Quinton, of course, allows that Wodehouse writes well (though very properly rejecting some extravagant claims made for him as a literary figure). But there are a thousand different way of writing well, and I doubt whether this essay would give some who had not read Wodehouse any idea of what to expect. Quinton is, I suspect, just too familiar with this kind of funniness to call attention to it, or give it a central place in his discussion.
Wittgenstein was not a philosopher to know what a Smartie was. Even his well-known preference for westerns in the cinema seems like a deliberately adopted pose, a chosen aberration from his otherwise relentless high-mindedness. In 1982, when the last essay in the present book appeared, it was certainly time to demystify Wittgenstein and to try to assign him an ordinary place in the history of philosophy. Yet this essay, like the one before, seems somehow to slide past the centre, concentrating too much on the periphery. Quinton starts with the assertion that most English-speaking philosophers would agree in designating Wittgenstein the most influential and the greatest philosopher of the century, and he sets out to dispute both of these claims. He devotes 12 pages to the argument that Wittgenstein did not greatly influence the Vienna Circle, the originators of logical positivism in the first half of the century. There are certainly vast differences between the science-oriented doctrines of the logical positivists and the theory of meaning (the picture theory) central to the Tractatus Logico-Philosophicus. It is known that the members of the Vienna Circle read the Tractatus and discussed it at their meetings, at some of which Wittgenstein was present. But this is not to say that they were deeply influenced by it. Quinton argues convincingly that the similarities between the early work of Wittgenstein and logical positivism are superficial. Even when both said that metaphysics was nonsense, they meant different things.
But for English-speaking philosophers of my generation, and of Quinton's, a possibly more interesting question is that of the relationship between Wittgenstein's later, roughly linguistic philosophy and philosophy as practised in Oxford in the mid-1940s and 1950s, a style of philosophy that temporarily dominated the English-speaking world. Quinton devotes a mere five pages to answering this question. He sees the strong influence of Wittgenstein on Gilbert Ryle's book, The Concept of Mind, published in 1949, and this is, I suppose, undeniable, though I now suspect that both Ryle and Wittgenstein were partly influenced by Husserl, whom Ryle had certainly, and Wittgenstein probably, read. At any rate, Ryle and Wittgenstein were both determined to destroy the Cartesian separation of the inner from the outer, the mind from the expression of the mind in doing and talking. And this constituted a genuine revolution in philosophy.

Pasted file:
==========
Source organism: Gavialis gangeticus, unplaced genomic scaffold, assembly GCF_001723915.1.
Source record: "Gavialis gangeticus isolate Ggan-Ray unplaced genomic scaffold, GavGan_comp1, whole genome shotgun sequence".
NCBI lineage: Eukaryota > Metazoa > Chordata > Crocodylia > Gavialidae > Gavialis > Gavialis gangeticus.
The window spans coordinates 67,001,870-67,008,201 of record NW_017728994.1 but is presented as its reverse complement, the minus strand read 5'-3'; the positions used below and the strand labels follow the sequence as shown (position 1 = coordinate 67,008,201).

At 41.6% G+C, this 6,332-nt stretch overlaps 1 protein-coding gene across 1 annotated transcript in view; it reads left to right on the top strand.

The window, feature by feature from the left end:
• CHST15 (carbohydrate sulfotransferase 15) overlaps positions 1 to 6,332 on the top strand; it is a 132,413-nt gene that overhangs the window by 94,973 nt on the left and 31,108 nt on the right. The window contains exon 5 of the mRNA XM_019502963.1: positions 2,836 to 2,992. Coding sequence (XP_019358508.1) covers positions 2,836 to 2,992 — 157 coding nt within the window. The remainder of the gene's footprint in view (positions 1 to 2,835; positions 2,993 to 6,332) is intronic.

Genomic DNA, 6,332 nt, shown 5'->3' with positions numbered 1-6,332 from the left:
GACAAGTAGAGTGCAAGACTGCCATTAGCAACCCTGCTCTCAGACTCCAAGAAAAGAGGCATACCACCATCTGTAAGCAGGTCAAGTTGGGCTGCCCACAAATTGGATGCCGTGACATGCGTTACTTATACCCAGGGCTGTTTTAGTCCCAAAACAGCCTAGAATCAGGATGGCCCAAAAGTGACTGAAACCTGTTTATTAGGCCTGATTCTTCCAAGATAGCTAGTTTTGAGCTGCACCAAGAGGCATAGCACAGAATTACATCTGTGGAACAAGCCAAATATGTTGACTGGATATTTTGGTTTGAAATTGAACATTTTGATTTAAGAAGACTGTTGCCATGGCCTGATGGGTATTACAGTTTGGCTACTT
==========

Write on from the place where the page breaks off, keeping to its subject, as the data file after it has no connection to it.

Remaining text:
We, as undergraduates after the war, felt the brooding, quasi-messianic presence of Wittgenstein, who was uneasily back in Cambridge at the time. We had little access to what he was actually doing philosophically, except through the typed pages of The Green Book and The Brown Book (though these were not handed round among undergraduates as far as I know, only among some of the tutors). Though Ryle went occasionally to Cambridge, to hear Wittgenstein speak, they were not longer in close touch. The Wittgenstein style and his personal domination of his disciples depressed and appalled Ryle, as he later wrote.
The main link between Oxford and Cambridge philosophy at this time was in the person of Elizabeth Anscombe, who, though based in Oxford, went to Cambridge once a week to Wittgenstein's classes, and who was beginning to work on the translation of Philosophical Investigations. The intriguing question is whether J. L. Austin, who, as Quinton puts it, was "the most exquisite practitioner" of Oxford philosophy and its undoubted intellectual leader, was really totally independent of Wittgenstein, as Quinton holds. I believe that he was, though, as it turned out when Philosophical Investigations was published in 1968 (Austin and Wittgenstein both by now having died), they held many things in common. For example, both believed that one must get away from the idea that there is such a thing as the meaning of a word: one must look rather at how a word is used and what it is, or could be used for. But of course there were enormous differences, not least stylistic, in every sense of the word. I would have liked more about this. After all, the personal animosity of Elizabeth Anscombe towards Oxford philosophy in general, and towards Austin in particular, needs to be explained. Did she think he was stealing Wittgenstein's ideas, or, unforgivably, thinking some of the same thoughts for himself? As an undergraduate, I recorded in my diary one day that as I left a class of Austin's with her, she said "And to think that that **** is a bastard of Wittgenstein". What precisely did she mean? I should love to know, and Quinton throws no light.
Baroness Warnock is a life fellow, Girton College, Cambridge.
From Wodehouse to Wittgenstein
Author - Anthony Quinton
ISBN - 1 85754 33
Publisher - Carcanet Press
Price - £25.00
Pages - 360